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Economy Business Vijay Mallya must cough up $ 135 million +...

Vijay Mallya must cough up $ 135 million + £ 200 K

He awaits his 2 July oral hearing before another UK High Court judge for his appeal against his extradition


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London: In another setback to economic offender and fugitive Vijay Mallya, the UK High Court has directed the embattled liquor tycoon to pay British beverage giant Diageo over $ 135 million in relation to a collateral arrangement.

Diageo is seeking a total of $ 175 million from the 63-year-old businessman and was successful in one aspect of that claim as it was awarded a “summary judgment” by Justice Robin Knowles, who dismissed Mallya’s reliance on an alleged oral promise from Diageo dating back to February 2016.

Over and above the $ 135 million, Mallya is liable to pay interest incurred at a commercial rate as well as £ 200,000 towards legal costs.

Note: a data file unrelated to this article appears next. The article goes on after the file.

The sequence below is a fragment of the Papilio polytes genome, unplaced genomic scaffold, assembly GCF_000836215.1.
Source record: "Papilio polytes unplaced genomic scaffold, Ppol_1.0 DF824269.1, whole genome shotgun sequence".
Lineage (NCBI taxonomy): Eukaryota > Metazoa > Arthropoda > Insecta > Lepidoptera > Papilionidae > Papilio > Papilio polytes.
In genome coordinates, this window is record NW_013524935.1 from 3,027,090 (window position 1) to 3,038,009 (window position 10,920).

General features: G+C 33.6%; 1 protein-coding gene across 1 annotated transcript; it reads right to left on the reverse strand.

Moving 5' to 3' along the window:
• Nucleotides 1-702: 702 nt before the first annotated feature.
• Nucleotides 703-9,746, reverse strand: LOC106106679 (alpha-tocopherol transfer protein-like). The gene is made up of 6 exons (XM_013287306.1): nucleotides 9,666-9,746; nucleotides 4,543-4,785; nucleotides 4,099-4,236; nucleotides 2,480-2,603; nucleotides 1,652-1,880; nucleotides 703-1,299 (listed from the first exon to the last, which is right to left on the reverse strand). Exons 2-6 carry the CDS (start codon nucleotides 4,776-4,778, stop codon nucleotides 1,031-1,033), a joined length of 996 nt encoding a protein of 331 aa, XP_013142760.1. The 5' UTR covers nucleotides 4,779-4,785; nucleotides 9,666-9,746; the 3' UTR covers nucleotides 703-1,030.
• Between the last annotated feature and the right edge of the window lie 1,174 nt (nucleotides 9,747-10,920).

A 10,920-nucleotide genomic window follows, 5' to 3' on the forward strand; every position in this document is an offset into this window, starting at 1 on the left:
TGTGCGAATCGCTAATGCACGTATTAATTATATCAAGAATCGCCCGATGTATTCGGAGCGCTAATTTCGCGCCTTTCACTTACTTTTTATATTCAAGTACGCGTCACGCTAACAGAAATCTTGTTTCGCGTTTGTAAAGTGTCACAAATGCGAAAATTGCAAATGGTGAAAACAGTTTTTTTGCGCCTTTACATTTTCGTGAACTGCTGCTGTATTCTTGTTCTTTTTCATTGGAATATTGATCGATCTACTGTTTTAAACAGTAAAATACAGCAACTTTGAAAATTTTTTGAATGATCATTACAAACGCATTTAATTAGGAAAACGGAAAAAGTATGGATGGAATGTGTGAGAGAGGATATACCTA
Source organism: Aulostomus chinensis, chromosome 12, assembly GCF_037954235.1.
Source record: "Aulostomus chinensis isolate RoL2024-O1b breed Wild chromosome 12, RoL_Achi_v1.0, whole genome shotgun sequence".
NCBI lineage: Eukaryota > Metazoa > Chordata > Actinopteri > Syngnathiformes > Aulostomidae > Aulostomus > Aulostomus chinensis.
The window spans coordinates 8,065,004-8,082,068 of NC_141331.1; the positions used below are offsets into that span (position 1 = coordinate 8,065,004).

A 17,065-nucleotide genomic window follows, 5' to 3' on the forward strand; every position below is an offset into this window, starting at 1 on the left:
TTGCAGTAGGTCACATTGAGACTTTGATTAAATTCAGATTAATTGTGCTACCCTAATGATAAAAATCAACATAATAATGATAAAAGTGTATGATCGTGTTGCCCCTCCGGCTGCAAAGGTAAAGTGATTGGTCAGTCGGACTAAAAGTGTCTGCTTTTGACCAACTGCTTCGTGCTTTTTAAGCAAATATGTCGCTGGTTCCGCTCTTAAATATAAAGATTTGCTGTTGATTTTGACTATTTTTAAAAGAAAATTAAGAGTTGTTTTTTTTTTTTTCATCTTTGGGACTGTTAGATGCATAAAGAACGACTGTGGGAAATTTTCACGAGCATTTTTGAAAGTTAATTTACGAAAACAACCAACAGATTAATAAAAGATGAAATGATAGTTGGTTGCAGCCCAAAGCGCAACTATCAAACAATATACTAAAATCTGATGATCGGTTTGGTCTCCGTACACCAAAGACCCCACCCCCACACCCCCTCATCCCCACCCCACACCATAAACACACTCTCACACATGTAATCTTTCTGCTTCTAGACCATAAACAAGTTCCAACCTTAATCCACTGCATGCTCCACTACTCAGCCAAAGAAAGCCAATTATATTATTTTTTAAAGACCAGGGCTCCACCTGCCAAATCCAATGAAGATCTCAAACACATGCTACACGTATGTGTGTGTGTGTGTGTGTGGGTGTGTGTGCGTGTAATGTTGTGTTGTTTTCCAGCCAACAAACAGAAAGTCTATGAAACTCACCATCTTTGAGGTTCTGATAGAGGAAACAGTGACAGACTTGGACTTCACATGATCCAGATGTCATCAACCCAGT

Whom Mallya owes the money to

“I have reached the conclusion that at this stage, it is clear the second claimant (Diageo Holdings Netherlands) is entitled to succeed,” Justice Knowles said Friday, dismissing Mallya’s defence that an oral promise over-rides any claim of such payment.

“We are pleased to have won in a clear vindication of our position,” said Dominic Redfearn, spokesperson for Diageo.

“The court was clear in rejecting Dr Mallya’s claim that there was a deal other than the one we signed. Diageo has consistently rejected those assertions. At all times through the protracted acquisition of the United Spirits Limited (USL), Diageo acted appropriately and in accordance with all legal obligations. All arrangements with Dr Mallya have been fully disclosed and accounted for,” he said.

The remainder of the $ 175 million, including $ 40 million paid directly to Mallya, sought by Diageo will proceed to a trial expected at a much later date.

Son and 2 cos of Mallya liable for repayment